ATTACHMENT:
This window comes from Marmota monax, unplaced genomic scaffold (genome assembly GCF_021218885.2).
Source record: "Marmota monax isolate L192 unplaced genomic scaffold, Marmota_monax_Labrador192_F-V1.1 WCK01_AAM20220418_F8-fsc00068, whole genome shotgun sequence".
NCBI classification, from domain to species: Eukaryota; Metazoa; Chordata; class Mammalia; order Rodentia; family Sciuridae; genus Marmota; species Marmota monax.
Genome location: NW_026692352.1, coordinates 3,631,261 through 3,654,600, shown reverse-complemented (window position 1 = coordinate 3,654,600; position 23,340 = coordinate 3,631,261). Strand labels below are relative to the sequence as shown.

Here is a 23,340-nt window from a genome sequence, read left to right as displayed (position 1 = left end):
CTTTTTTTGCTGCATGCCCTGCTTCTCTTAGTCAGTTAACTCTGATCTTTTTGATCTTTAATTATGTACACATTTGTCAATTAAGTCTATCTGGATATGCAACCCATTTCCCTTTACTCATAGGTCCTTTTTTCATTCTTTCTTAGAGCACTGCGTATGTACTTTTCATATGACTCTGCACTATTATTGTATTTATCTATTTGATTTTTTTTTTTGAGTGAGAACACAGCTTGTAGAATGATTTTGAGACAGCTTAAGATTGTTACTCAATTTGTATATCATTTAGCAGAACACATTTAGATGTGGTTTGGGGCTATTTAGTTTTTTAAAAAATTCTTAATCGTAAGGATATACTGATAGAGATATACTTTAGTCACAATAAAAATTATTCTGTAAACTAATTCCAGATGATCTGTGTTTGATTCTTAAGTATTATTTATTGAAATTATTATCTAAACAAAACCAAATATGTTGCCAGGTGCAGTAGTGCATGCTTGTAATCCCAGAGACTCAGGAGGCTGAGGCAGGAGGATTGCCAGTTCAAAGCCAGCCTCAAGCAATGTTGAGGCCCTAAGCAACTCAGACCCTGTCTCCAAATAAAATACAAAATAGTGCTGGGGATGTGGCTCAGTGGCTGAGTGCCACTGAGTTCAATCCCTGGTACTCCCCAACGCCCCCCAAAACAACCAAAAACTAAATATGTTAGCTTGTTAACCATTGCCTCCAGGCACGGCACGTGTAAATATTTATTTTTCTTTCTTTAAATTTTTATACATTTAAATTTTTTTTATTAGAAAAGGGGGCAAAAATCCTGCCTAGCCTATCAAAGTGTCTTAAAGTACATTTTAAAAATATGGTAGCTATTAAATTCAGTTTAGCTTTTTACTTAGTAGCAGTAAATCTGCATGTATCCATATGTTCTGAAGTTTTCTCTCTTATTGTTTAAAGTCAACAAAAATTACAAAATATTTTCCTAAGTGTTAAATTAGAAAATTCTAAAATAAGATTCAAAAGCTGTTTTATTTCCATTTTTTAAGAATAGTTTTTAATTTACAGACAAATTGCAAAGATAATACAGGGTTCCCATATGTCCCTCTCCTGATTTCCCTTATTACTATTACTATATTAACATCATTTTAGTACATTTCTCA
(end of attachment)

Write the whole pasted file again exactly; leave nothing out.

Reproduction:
This window comes from Marmota monax, unplaced genomic scaffold (genome assembly GCF_021218885.2).
Source record: "Marmota monax isolate L192 unplaced genomic scaffold, Marmota_monax_Labrador192_F-V1.1 WCK01_AAM20220418_F8-fsc00068, whole genome shotgun sequence".
NCBI classification, from domain to species: Eukaryota; Metazoa; Chordata; class Mammalia; order Rodentia; family Sciuridae; genus Marmota; species Marmota monax.
Genome location: NW_026692352.1, coordinates 3,631,261 through 3,654,600, shown reverse-complemented (window position 1 = coordinate 3,654,600; position 23,340 = coordinate 3,631,261). Strand labels below are relative to the sequence as shown.

Here is a 23,340-nt window from a genome sequence, read left to right as displayed (position 1 = left end):
CTTTTTTTGCTGCATGCCCTGCTTCTCTTAGTCAGTTAACTCTGATCTTTTTGATCTTTAATTATGTACACATTTGTCAATTAAGTCTATCTGGATATGCAACCCATTTCCCTTTACTCATAGGTCCTTTTTTCATTCTTTCTTAGAGCACTGCGTATGTACTTTTCATATGACTCTGCACTATTATTGTATTTATCTATTTGATTTTTTTTTTTGAGTGAGAACACAGCTTGTAGAATGATTTTGAGACAGCTTAAGATTGTTACTCAATTTGTATATCATTTAGCAGAACACATTTAGATGTGGTTTGGGGCTATTTAGTTTTTTAAAAAATTCTTAATCGTAAGGATATACTGATAGAGATATACTTTAGTCACAATAAAAATTATTCTGTAAACTAATTCCAGATGATCTGTGTTTGATTCTTAAGTATTATTTATTGAAATTATTATCTAAACAAAACCAAATATGTTGCCAGGTGCAGTAGTGCATGCTTGTAATCCCAGAGACTCAGGAGGCTGAGGCAGGAGGATTGCCAGTTCAAAGCCAGCCTCAAGCAATGTTGAGGCCCTAAGCAACTCAGACCCTGTCTCCAAATAAAATACAAAATAGTGCTGGGGATGTGGCTCAGTGGCTGAGTGCCACTGAGTTCAATCCCTGGTACTCCCCAACGCCCCCCAAAACAACCAAAAACTAAATATGTTAGCTTGTTAACCATTGCCTCCAGGCACGGCACGTGTAAATATTTATTTTTCTTTCTTTAAATTTTTATACATTTAAATTTTTTTTATTAGAAAAGGGGGCAAAAATCCTGCCTAGCCTATCAAAGTGTCTTAAAGTACATTTTAAAAATATGGTAGCTATTAAATTCAGTTTAGCTTTTTACTTAGTAGCAGTAAATCTGCATGTATCCATATGTTCTGAAGTTTTCTCTCTTATTGTTTAAAGTCAACAAAAATTACAAAATATTTTCCTAAGTGTTAAATTAGAAAATTCTAAAATAAGATTCAAAAGCTGTTTTATTTCCATTTTTTAAGAATAGTTTTTAATTTACAGACAAATTGCAAAGATAATACAGGGTTCCCATATGTCCCTCTCCTGATTTCCCTTATTACTATTACTATATTAACATCATTTTAGTACATTTCTCA